HANOVER, Germany — A pair of groundbreaking new tire inflation technologies were unveiled at the IAA Commercial Vehicle Show here last week.
Goodyear showcased a prototype of its new self-inflating technology, which the company says can maintain optimum tire pressures without the need for external tire inflation. The technology was developed at Goodyear’s Akron, Ohio Innovation Center, with help from a US$1.5 million grant from the US Department of Energy.
The system doesn’t require any external pumps, electronics or driver intervention. This is how it works: an internal regulator senses when tire pressure is low and then opens to allow airflow into the pumping tube. As the tire rolls, the defamation of the tire flattens the tube, pushing the air through the tire into the inlet valve. The air then flows into the cavity until optimum tire pressure is reached.
“We believe the Air Maintenance Technology application for commercial vehicle tires will not only enhance the performance of the tire, but will also provide cost savings to fleet owners and operators through the extension of tire tread life and increased fuel economy,” said Jean-Claude Kihn, chief technical officer with Goodyear. “The progress we continue to make with this technology is very encouraging. We look forward to further testing of this concept.”
“Goodyear’s Air Maintenance Technology has the potential to be a game-changer for the commercial trucking industry,” added Phillip Kane, vice-president, Goodyear Commercial Tire Systems. “By addressing issues that are critically important to trucking operations, Air Maintenance Technology can help keep their trucks up and running while optimizing their productivity.”
Goodyear claims that for every 10 psi a tire is underinflated, a 1% fuel economy penalty is incurred. That could translate to a loss of US$627 per year in fuel. Meanwhile, tread life decreases by 9-16% for every 10% of underinflation experienced by a commercial truck tire.
Officials said the system is being designed to work on retreaded tires as well. The company plans to test its new system through an extensive fleet trial in the US in 2013.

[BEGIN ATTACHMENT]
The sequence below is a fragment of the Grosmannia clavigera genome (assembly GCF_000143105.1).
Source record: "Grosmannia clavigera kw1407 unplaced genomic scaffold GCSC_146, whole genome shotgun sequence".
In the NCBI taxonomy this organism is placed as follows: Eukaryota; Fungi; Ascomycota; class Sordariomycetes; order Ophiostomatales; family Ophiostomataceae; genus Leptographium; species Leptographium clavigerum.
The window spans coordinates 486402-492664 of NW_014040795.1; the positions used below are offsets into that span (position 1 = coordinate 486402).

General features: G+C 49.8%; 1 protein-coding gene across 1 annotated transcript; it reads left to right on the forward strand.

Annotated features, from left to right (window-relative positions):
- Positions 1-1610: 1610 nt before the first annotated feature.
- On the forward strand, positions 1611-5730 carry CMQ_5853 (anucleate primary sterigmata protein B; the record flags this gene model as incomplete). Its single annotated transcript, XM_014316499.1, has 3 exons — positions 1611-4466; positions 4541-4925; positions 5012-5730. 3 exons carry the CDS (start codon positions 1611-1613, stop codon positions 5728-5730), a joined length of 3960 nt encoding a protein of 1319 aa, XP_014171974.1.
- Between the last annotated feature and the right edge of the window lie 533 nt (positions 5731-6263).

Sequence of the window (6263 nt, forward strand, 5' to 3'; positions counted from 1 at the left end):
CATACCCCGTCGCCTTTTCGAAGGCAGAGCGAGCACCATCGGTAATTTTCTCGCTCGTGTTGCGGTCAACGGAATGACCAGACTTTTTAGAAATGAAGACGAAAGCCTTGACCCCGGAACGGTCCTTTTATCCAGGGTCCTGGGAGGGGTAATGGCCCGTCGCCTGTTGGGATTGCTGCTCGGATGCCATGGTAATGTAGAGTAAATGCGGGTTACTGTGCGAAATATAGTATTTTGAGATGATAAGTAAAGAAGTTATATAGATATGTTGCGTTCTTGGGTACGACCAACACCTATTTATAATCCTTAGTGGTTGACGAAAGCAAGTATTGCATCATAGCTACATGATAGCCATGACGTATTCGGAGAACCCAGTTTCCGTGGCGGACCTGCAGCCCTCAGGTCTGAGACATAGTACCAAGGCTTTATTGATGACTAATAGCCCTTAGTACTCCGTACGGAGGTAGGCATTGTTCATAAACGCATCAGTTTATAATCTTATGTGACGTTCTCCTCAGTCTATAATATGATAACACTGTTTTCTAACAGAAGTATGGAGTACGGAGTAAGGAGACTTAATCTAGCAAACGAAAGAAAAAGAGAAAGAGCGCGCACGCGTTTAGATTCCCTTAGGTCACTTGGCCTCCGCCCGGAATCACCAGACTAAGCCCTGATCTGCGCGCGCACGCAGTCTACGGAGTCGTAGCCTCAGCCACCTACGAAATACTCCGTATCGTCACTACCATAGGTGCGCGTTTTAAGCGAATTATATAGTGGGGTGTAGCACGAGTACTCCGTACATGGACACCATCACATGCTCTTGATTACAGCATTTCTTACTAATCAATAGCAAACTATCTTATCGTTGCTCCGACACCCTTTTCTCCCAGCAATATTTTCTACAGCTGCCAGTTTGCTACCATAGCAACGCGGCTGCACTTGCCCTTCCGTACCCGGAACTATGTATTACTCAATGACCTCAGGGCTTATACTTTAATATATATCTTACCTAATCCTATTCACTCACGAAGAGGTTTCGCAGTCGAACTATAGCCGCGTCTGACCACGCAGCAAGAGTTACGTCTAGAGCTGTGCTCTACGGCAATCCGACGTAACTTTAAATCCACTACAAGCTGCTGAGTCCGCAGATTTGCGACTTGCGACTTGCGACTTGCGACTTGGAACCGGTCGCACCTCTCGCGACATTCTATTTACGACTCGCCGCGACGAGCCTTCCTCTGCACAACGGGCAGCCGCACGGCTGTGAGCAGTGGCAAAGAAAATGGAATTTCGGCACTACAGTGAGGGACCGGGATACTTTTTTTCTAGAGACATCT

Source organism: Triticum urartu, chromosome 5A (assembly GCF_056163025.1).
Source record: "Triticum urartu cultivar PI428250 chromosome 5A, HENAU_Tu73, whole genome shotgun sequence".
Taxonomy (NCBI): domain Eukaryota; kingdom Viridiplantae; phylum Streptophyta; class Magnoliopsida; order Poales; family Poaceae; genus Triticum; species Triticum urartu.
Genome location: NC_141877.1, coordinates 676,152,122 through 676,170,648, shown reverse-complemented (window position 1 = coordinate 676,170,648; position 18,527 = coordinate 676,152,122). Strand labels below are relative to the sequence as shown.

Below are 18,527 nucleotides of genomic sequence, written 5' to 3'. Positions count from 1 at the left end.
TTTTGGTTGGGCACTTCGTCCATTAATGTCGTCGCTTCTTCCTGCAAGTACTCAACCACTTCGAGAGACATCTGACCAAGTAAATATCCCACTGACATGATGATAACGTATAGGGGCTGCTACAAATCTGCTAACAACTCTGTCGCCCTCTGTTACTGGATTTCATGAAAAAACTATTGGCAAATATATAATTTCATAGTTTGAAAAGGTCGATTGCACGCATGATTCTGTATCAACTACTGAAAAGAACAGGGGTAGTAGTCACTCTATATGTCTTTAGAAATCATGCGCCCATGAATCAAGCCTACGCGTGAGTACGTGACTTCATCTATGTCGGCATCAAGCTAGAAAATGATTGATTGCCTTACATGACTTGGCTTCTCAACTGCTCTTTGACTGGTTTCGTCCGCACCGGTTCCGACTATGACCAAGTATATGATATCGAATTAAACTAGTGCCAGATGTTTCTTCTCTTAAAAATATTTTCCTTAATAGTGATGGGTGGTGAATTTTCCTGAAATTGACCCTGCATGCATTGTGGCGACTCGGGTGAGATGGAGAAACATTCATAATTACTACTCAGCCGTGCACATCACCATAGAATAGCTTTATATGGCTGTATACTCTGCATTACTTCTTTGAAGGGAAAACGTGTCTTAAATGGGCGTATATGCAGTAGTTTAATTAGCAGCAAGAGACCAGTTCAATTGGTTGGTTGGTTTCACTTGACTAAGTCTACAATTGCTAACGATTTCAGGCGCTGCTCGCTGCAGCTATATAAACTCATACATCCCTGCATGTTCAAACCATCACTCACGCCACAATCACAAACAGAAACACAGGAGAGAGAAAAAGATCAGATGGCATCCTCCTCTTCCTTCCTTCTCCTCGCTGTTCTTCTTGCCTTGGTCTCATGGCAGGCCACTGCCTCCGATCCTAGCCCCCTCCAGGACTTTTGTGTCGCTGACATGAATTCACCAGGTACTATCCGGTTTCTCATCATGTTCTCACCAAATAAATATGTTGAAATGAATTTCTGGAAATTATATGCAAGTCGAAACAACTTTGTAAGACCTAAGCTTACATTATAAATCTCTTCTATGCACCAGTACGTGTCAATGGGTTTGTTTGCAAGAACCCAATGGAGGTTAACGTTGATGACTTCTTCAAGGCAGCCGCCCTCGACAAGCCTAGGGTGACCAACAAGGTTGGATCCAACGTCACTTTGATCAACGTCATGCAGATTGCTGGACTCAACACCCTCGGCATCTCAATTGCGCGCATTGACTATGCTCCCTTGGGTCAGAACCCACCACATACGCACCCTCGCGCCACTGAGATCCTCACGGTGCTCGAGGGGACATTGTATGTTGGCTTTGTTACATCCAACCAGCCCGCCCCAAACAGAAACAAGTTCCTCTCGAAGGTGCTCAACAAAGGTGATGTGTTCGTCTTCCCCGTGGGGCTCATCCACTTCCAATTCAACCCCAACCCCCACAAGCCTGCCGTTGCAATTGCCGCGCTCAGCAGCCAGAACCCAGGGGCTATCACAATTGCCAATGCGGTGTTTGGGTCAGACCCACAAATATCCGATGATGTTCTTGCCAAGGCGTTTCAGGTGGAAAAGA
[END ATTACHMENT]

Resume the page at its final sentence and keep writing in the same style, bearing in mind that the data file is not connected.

Also on display was a new truck/tractor tire pressure management system from Dana. The system is designed for steer and drive axles in line-haul applications and is being dubbed the “first internal axle system of its kind for powered commercial vehicles.”
The system conducts automatic pressure checks while the vehicle is in operation and then inflates tires to optimum pressures as needed, equalizing the pressure in all the tractor tires, officials explained during a demonstration to Truck News at the IAA show. The system doesn’t require external hoses or pumps, as do current central tire inflation offerings.
“Since Dana controls the steer axle and the drive axle technology, we’ve incorporated a way to put air into tires through the axle so you’re not using external hoses on the vehicle or pressurizing axles, which you can’t do on a drive axle,” Steve Slesinski, director, global product planning, commercial vehicle driveline technologies with Dana told Truck News at the show.
Initially, the system will only be available on trucks and tractors with Dana axles, but it may eventually be broadened to include trailer axles and proprietary axles from the various OEMs, Slesinski said.
The system is currently undergoing initial road testing on commercial vehicle tractors.
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